Board to Limit Schools in Magnet Plan
The issue of declining white-student enrollment in San Diego city schools confronted the Board of Education on Tuesday when it moved to limit the number of schools participating in its magnet education program.
Magnet schools offer special academic offerings in fields ranging from art to math to computers as a way to attract students to bus voluntarily across San Diego as part of the school district’s voluntary integration program. (With two exceptions, the magnet schools are overwhelmingly non-white and are designed to attract white students.)
When the current magnet programs were set up in 1982, district enrollment was 50% white, 50% non-white and the district decided that white students in schools within 15% of the 50-50 level would be eligible, on a sliding scale of priorities, to attend magnets at non-neighborhood schools.
For example, students at a predominantly white school, say with 65% or greater white enrollment, would have first choice at a magnet at a minority school in Southeast. But a student at a school with as few as 35% white students would also have a shot at magnets.
Those rules changed Tuesday, when the board agreed with its integration staff to change the permitted deviation from 15% to 5%.
57% Non-White, 43% White
Assistant Supt. George Frey pointed out that the district today has a student enrollment that is 57% non-white and 43% white. Using the 15% rule, a school with as few as 28% white students was losing some of those students to magnet programs, Frey told the board. The result was that those schools were in danger of becoming minority-isolated, defined under court orders as a school with less than 20% white enrollment.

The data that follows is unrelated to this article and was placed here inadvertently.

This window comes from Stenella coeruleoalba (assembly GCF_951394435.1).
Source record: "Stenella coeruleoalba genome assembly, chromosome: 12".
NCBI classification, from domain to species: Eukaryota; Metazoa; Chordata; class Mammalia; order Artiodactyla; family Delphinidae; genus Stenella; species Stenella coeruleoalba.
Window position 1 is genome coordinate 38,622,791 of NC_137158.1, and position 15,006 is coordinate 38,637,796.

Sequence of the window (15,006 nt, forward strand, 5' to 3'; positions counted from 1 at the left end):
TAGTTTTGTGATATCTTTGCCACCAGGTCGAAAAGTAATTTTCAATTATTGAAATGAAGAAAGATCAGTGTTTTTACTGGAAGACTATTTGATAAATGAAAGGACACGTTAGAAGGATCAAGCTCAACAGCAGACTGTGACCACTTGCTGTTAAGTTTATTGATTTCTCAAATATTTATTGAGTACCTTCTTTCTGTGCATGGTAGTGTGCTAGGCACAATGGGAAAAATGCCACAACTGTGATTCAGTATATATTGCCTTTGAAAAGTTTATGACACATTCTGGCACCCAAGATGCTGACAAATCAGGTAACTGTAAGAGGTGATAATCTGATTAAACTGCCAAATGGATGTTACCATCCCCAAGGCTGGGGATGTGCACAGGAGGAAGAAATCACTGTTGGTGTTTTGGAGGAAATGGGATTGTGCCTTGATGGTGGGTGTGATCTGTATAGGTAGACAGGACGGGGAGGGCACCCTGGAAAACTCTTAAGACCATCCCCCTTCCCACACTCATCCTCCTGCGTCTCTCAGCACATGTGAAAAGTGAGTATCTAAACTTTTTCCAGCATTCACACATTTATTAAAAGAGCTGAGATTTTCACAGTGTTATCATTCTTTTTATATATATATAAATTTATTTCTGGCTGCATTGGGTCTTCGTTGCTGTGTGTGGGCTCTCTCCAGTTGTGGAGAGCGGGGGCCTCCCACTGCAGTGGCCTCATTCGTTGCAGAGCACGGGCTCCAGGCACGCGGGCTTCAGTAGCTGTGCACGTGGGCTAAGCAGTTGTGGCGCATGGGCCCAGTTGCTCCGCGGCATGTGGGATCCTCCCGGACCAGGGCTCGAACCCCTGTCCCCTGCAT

By putting the 5% rule into effect, the district will prohibit new white students from 12 schools from magnet eligibility. Students from those schools currently in a magnet program will not be affected. The schools are: Audubon, Johnson, Penn, Lee, Encanto, Zamorano, Perry and Fulton elementary schools, Mann Middle School, Montgomery Junior High, and Crawford and Kearny high schools.
“At present, 15% to 20% of the total magnet participation was coming from these schools and . . . we don’t want to destroy one system (integrated neighborhood schools) for another (magnet integration),” Frey said.
Frey said that magnet program coordinators in the minority-isolated schools will now have to work harder at predominantly white schools in La Jolla, Mira Mesa, Point Loma and Lake Murray areas to recruit new students.
“They will have to look farther (geographically) than they have,” Frey said, noting that many of the schools no longer on eligibility lists are in more integrated neighborhoods. “I’m not naive; it’s going to be difficult.”
‘That Causes Competition’
Board chairman Dorothy Smith said that many predominantly white schools in the North City area have taken ideas from magnet schools, meaning it will be hard to persuade parents that magnets offer instruction so different to justify long bus rides of an hour or more.
“I know that causes competition when schools in North City replicate (a magnet idea),” Frey said.
Board member Susan Davis said that white parents at schools now considered “naturally balanced"--from 5% to 10% deviation from districtwide percentages and therefore barred from magnet participation--must be convinced that such schools offer the same choices of academic enrichment as those in other areas.
Davis said that otherwise, white parents will look to predominantly white schools in other areas, with the result that the naturally balanced schools will become increasingly minority-isolated without any magnet programs benefiting from the change.